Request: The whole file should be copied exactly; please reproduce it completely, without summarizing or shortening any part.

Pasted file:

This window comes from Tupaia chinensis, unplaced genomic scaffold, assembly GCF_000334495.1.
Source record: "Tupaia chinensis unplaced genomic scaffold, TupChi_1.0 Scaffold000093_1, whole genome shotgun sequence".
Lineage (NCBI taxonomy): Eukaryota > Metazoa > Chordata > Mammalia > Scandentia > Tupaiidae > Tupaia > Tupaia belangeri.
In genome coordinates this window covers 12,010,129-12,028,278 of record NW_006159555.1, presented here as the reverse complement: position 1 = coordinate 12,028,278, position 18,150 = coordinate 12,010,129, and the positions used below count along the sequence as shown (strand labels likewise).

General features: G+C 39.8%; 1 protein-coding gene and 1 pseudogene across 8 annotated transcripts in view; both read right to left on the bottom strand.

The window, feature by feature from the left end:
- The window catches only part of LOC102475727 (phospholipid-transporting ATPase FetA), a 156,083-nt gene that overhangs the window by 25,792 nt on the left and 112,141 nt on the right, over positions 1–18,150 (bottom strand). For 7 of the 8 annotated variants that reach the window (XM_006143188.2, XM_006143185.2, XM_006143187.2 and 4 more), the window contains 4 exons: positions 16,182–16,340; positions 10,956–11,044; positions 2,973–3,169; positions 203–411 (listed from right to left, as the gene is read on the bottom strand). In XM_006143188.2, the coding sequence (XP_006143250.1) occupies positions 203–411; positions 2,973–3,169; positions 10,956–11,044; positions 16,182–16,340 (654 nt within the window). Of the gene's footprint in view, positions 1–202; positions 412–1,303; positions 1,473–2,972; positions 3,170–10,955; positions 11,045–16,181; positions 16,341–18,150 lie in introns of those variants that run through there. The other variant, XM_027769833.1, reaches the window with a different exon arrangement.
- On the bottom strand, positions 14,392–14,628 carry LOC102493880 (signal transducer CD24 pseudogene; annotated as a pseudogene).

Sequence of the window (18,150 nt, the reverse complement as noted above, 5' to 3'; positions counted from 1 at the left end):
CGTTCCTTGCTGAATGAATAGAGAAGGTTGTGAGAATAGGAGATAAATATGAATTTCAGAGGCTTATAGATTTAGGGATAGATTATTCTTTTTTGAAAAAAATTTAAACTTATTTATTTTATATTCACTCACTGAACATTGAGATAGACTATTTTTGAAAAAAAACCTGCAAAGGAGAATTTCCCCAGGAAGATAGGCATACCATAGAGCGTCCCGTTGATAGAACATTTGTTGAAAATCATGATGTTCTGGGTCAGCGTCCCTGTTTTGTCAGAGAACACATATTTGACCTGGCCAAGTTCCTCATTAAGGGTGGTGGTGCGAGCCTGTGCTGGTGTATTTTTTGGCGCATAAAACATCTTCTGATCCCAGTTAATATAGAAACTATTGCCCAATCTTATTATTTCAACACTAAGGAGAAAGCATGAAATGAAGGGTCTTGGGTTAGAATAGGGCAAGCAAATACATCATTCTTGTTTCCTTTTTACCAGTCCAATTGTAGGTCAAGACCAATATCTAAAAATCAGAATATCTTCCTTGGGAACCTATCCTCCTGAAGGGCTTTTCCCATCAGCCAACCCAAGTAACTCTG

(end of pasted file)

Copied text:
This window comes from Tupaia chinensis, unplaced genomic scaffold, assembly GCF_000334495.1.
Source record: "Tupaia chinensis unplaced genomic scaffold, TupChi_1.0 Scaffold000093_1, whole genome shotgun sequence".
Lineage (NCBI taxonomy): Eukaryota > Metazoa > Chordata > Mammalia > Scandentia > Tupaiidae > Tupaia > Tupaia belangeri.
In genome coordinates this window covers 12,010,129-12,028,278 of record NW_006159555.1, presented here as the reverse complement: position 1 = coordinate 12,028,278, position 18,150 = coordinate 12,010,129, and the positions used below count along the sequence as shown (strand labels likewise).

General features: G+C 39.8%; 1 protein-coding gene and 1 pseudogene across 8 annotated transcripts in view; both read right to left on the bottom strand.

The window, feature by feature from the left end:
- The window catches only part of LOC102475727 (phospholipid-transporting ATPase FetA), a 156,083-nt gene that overhangs the window by 25,792 nt on the left and 112,141 nt on the right, over positions 1–18,150 (bottom strand). For 7 of the 8 annotated variants that reach the window (XM_006143188.2, XM_006143185.2, XM_006143187.2 and 4 more), the window contains 4 exons: positions 16,182–16,340; positions 10,956–11,044; positions 2,973–3,169; positions 203–411 (listed from right to left, as the gene is read on the bottom strand). In XM_006143188.2, the coding sequence (XP_006143250.1) occupies positions 203–411; positions 2,973–3,169; positions 10,956–11,044; positions 16,182–16,340 (654 nt within the window). Of the gene's footprint in view, positions 1–202; positions 412–1,303; positions 1,473–2,972; positions 3,170–10,955; positions 11,045–16,181; positions 16,341–18,150 lie in introns of those variants that run through there. The other variant, XM_027769833.1, reaches the window with a different exon arrangement.
- On the bottom strand, positions 14,392–14,628 carry LOC102493880 (signal transducer CD24 pseudogene; annotated as a pseudogene).

Sequence of the window (18,150 nt, the reverse complement as noted above, 5' to 3'; positions counted from 1 at the left end):
CGTTCCTTGCTGAATGAATAGAGAAGGTTGTGAGAATAGGAGATAAATATGAATTTCAGAGGCTTATAGATTTAGGGATAGATTATTCTTTTTTGAAAAAAATTTAAACTTATTTATTTTATATTCACTCACTGAACATTGAGATAGACTATTTTTGAAAAAAAACCTGCAAAGGAGAATTTCCCCAGGAAGATAGGCATACCATAGAGCGTCCCGTTGATAGAACATTTGTTGAAAATCATGATGTTCTGGGTCAGCGTCCCTGTTTTGTCAGAGAACACATATTTGACCTGGCCAAGTTCCTCATTAAGGGTGGTGGTGCGAGCCTGTGCTGGTGTATTTTTTGGCGCATAAAACATCTTCTGATCCCAGTTAATATAGAAACTATTGCCCAATCTTATTATTTCAACACTAAGGAGAAAGCATGAAATGAAGGGTCTTGGGTTAGAATAGGGCAAGCAAATACATCATTCTTGTTTCCTTTTTACCAGTCCAATTGTAGGTCAAGACCAATATCTAAAAATCAGAATATCTTCCTTGGGAACCTATCCTCCTGAAGGGCTTTTCCCATCAGCCAACCCAAGTAACTCTG